I suspect what really happened after you photographed the bushprickle in your pot is you fell into a sugar-induced coma.

  • I love the winter pots. Anything to get into the winter spirit. Accompanied by a little Colin Firth in a goofy, winter sweater and sugar, how could you go wrong? Love the post. Thank You!

  • Pretty! This (these) may be a stupid question(s), but do you have to keep them watered? Will the evergreen eventually get all brown and crumbly? How long will your winter pots look nice?

  • Carol:

    Yours turned out so nice! They look much better than the dead fall stuff I have in mine. Thanks for sharing the process. I think I could actually do it.

  • Mom:

    Love your beautiful winter pots. What fun

    See ya all soon

  • Very nice work! Has Chris signed you up as his apprentice for the next go-round?

  • Oh my goodness I thought I was going to die laughing, reading this!

    Your winter pots turned out lovely, and the snow is beautiful too :-)

  • jancd:

    I love your winter pots. I especially like your short attention span, for I have one very similar. Merry Christmas!!

  • Erin:

    Oh how I need a house with a front porch again so I can swag my greenery – Christmas is when I miss my old house! (though I must say our new house is a lot warmer than the drafty 80 year old house we lived in while in Salina!) Yours looks beautiful!! I bet the inside is really pretty too – do we get a post with pictures of Christmas decorations inside?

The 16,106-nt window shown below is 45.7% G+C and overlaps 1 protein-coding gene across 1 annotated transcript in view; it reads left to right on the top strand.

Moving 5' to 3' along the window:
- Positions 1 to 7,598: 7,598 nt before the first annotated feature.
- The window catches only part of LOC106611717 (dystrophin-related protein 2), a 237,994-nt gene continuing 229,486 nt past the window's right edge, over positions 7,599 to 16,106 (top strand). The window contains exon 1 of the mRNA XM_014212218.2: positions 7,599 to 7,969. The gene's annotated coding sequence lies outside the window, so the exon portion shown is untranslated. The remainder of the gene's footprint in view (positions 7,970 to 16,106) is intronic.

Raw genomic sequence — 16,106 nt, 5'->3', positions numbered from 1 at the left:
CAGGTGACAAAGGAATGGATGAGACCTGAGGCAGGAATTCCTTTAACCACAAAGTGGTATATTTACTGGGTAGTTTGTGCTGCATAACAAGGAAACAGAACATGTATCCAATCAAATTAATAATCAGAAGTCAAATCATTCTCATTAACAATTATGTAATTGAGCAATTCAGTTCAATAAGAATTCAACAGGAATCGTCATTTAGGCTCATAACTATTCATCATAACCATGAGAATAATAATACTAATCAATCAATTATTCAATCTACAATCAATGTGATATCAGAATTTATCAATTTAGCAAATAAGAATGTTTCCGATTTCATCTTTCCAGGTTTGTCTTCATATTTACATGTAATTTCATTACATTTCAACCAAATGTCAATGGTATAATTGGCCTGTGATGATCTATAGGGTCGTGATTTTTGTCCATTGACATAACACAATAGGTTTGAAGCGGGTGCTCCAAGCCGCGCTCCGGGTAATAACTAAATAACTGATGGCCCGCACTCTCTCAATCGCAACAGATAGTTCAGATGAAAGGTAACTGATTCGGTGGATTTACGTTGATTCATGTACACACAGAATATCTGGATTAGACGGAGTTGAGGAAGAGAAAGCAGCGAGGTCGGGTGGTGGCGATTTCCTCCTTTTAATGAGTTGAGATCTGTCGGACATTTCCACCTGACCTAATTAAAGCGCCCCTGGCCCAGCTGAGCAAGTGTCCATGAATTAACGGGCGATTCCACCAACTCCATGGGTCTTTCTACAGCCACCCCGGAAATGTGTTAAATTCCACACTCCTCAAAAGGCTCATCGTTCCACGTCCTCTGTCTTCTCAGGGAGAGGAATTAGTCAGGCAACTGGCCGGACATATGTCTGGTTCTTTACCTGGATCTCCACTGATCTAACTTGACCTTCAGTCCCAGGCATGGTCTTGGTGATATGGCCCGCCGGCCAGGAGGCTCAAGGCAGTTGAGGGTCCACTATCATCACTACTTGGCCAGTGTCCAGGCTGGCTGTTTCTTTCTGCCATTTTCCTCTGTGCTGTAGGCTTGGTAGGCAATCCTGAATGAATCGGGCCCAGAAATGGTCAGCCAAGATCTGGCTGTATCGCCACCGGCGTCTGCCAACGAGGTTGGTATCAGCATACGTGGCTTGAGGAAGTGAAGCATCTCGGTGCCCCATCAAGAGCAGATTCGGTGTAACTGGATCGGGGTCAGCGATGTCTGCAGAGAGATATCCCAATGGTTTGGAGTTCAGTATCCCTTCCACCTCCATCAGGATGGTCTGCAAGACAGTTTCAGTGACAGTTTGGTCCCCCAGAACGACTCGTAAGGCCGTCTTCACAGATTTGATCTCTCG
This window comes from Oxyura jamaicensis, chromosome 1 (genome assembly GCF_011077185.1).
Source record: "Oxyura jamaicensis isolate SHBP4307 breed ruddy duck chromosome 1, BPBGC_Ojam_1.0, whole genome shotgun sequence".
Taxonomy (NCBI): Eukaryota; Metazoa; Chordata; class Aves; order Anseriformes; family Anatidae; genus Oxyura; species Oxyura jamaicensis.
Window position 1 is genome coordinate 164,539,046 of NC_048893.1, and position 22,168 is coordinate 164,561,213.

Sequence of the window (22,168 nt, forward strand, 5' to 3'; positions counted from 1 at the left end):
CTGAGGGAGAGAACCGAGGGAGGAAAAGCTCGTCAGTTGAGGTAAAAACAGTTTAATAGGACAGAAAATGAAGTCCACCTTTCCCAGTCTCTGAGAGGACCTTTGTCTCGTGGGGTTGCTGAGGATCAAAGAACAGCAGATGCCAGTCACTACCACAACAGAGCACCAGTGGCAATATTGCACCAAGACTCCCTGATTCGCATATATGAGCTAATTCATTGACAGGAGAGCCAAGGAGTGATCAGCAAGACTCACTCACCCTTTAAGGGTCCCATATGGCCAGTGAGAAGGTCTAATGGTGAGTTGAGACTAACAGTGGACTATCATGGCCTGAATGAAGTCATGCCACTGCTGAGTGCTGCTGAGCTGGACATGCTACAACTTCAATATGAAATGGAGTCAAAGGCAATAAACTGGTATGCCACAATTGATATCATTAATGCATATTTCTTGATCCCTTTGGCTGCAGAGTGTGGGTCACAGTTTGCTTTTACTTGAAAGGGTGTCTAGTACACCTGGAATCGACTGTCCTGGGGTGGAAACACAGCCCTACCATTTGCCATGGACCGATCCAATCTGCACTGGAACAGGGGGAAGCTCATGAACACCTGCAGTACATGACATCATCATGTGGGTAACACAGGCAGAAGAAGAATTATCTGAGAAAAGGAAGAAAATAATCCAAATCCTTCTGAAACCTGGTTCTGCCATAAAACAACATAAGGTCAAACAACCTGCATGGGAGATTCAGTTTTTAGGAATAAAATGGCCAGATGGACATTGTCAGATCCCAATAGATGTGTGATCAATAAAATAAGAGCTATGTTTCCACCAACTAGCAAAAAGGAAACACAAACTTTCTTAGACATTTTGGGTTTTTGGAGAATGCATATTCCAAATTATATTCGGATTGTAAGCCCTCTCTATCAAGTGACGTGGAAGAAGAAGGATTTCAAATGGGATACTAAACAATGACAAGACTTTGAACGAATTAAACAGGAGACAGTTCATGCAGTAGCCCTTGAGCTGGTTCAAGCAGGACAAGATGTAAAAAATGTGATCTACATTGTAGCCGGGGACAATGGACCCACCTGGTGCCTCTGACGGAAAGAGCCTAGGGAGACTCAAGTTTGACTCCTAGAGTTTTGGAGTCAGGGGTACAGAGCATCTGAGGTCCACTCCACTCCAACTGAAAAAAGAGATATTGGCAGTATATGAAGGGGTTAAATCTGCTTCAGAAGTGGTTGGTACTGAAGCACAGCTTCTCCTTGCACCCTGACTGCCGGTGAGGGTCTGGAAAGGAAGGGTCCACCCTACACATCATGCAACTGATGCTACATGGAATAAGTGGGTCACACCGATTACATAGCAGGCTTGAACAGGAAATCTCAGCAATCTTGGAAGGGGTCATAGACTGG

Loved the “pot” tutorial!

  • The inside is decorated in early backpacks and coats lying on the floor. My kids are home for Christmas break.

  • KC – We spray the greens with an anti-wilt substance that helps hold the moisture in the greens – but they do eventually fade and then yes – turn brown and crumbly but not for a month or two.

  • gorgeous!!!!! I want you to make some winter pot for me! :)

  • AngAk:

    Beautiful! I have not seen these up here. Maybe I should start a trend. And, I think that wimpy White Pine could use a Gimlet pick-me-up.

  • You must be learning something where you work. You did a really great job on those pots. I love them. It looks really cool with the snow on them too.

  • jamoody7:

    Very pretty…it almost made me feel festive!

  • Marilyn:

    Did you say red dogwood? Wish we had those in North Carolina. It’s just what my pots need!

  • Lovely!

  • Fran:

    I’m a white pine, too. Oh yes, definitely. Every time I sit back down at my desk at work, I ask (myself, my co-workers, the woman who previously had my job before she died…),, “Now where was I?”

    Funny post, beautiful pots! Merry Christmas!

  • becky up the hill:

    Oh you did a nice job! That dusting of snow, that was brillant! Like sprinkly frosting! Wow..I can see under your porch roof, is that that aqua sky-blue color? I can see it glowing. Nice job!

  • Dee from Tennessee:

    Love the winter pots and LOVE, LOVE the red barn! Have a Merry Christmas!

  • Beth:

    All of them are gorgeous, Rechelle!

  • Beautiful pots! I’m coveting the snow.

  • joann in tx:

    wow!!!

    your winter pots are abosolutely gorgeous!
    the snow dind’t hurt any either! what an extra
    additive! but ya’ll can keep that white stuff!

    you did a fantastic job on your winter pots!
    so creative!!!

    joann

  • M.R.:

    Really nice!